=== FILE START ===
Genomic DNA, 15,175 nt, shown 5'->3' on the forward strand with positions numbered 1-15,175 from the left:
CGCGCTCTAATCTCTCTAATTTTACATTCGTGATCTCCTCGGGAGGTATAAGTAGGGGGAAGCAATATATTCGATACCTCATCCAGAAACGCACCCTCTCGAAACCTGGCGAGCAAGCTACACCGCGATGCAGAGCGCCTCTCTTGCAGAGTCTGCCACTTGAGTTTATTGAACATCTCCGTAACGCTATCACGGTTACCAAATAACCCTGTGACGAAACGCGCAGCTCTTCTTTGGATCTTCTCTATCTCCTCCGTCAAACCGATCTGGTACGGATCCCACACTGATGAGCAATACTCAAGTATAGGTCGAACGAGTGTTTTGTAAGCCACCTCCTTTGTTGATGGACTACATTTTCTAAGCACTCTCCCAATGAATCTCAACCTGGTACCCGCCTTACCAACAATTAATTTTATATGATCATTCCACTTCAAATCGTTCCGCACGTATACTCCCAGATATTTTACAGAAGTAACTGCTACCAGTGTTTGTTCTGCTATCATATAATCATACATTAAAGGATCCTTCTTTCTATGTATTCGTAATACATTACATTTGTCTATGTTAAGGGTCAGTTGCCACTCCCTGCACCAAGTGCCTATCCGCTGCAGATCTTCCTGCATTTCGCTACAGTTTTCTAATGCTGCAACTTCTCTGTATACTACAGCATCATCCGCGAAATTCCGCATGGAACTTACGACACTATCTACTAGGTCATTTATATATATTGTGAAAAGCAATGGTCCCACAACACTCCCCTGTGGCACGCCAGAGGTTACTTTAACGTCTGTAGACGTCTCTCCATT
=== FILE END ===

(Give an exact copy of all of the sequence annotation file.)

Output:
Genomic DNA, 15,175 nt, shown 5'->3' on the forward strand with positions numbered 1-15,175 from the left:
CGCGCTCTAATCTCTCTAATTTTACATTCGTGATCTCCTCGGGAGGTATAAGTAGGGGGAAGCAATATATTCGATACCTCATCCAGAAACGCACCCTCTCGAAACCTGGCGAGCAAGCTACACCGCGATGCAGAGCGCCTCTCTTGCAGAGTCTGCCACTTGAGTTTATTGAACATCTCCGTAACGCTATCACGGTTACCAAATAACCCTGTGACGAAACGCGCAGCTCTTCTTTGGATCTTCTCTATCTCCTCCGTCAAACCGATCTGGTACGGATCCCACACTGATGAGCAATACTCAAGTATAGGTCGAACGAGTGTTTTGTAAGCCACCTCCTTTGTTGATGGACTACATTTTCTAAGCACTCTCCCAATGAATCTCAACCTGGTACCCGCCTTACCAACAATTAATTTTATATGATCATTCCACTTCAAATCGTTCCGCACGTATACTCCCAGATATTTTACAGAAGTAACTGCTACCAGTGTTTGTTCTGCTATCATATAATCATACATTAAAGGATCCTTCTTTCTATGTATTCGTAATACATTACATTTGTCTATGTTAAGGGTCAGTTGCCACTCCCTGCACCAAGTGCCTATCCGCTGCAGATCTTCCTGCATTTCGCTACAGTTTTCTAATGCTGCAACTTCTCTGTATACTACAGCATCATCCGCGAAATTCCGCATGGAACTTACGACACTATCTACTAGGTCATTTATATATATTGTGAAAAGCAATGGTCCCACAACACTCCCCTGTGGCACGCCAGAGGTTACTTTAACGTCTGTAGACGTCTCTCCATT